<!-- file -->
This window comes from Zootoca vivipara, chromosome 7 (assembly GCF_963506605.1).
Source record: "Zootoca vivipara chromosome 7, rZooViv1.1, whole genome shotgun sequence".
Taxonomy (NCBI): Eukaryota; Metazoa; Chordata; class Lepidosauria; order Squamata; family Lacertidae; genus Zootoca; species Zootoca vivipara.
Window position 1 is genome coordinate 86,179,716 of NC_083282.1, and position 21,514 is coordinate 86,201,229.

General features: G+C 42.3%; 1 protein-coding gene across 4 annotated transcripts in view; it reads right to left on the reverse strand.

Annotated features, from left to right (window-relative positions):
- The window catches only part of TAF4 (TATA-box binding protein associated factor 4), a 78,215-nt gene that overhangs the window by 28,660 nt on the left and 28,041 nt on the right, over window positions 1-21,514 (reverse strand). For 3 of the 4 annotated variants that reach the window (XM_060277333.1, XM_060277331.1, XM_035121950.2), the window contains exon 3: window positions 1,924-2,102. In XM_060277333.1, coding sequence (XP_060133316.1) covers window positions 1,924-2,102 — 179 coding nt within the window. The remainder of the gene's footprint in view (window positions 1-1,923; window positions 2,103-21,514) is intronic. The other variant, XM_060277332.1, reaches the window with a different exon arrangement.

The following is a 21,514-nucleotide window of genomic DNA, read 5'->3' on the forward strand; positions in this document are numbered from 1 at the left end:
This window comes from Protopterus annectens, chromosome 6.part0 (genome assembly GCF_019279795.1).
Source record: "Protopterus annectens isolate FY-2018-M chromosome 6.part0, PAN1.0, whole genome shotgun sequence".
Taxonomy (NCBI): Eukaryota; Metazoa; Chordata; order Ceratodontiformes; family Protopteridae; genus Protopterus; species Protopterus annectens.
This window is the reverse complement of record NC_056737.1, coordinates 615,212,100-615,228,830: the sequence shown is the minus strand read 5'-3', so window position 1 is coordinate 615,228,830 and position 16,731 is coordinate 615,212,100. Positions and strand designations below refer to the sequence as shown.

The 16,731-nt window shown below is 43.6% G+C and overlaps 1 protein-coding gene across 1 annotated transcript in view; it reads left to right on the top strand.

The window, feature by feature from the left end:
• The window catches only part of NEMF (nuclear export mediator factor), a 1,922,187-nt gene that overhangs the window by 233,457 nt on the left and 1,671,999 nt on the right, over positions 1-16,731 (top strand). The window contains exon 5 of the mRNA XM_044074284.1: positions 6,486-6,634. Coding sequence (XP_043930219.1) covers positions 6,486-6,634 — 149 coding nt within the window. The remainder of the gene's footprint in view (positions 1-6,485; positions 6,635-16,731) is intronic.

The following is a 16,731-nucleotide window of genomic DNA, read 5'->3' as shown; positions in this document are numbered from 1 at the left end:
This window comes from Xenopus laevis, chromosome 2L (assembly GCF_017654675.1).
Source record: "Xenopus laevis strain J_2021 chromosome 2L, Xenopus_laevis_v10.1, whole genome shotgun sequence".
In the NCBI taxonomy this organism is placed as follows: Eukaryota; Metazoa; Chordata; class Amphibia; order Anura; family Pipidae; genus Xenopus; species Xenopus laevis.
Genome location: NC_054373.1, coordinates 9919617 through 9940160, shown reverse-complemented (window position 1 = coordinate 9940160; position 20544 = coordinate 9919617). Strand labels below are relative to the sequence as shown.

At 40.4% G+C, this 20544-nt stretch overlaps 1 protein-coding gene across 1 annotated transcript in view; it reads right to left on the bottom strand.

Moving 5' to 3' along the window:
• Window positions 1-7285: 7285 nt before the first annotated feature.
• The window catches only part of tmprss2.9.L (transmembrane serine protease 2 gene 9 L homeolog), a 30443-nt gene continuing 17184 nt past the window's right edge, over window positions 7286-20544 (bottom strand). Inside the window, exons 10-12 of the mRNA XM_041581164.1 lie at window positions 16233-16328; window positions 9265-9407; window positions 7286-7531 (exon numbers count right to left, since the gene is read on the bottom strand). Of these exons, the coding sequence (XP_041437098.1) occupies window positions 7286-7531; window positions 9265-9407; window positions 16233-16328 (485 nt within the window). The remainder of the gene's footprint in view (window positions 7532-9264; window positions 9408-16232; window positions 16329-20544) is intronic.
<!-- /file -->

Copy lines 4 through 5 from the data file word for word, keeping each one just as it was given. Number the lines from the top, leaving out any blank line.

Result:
Window position 1 is genome coordinate 86,179,716 of NC_083282.1, and position 21,514 is coordinate 86,201,229.

General features: G+C 42.3%; 1 protein-coding gene across 4 annotated transcripts in view; it reads right to left on the reverse strand.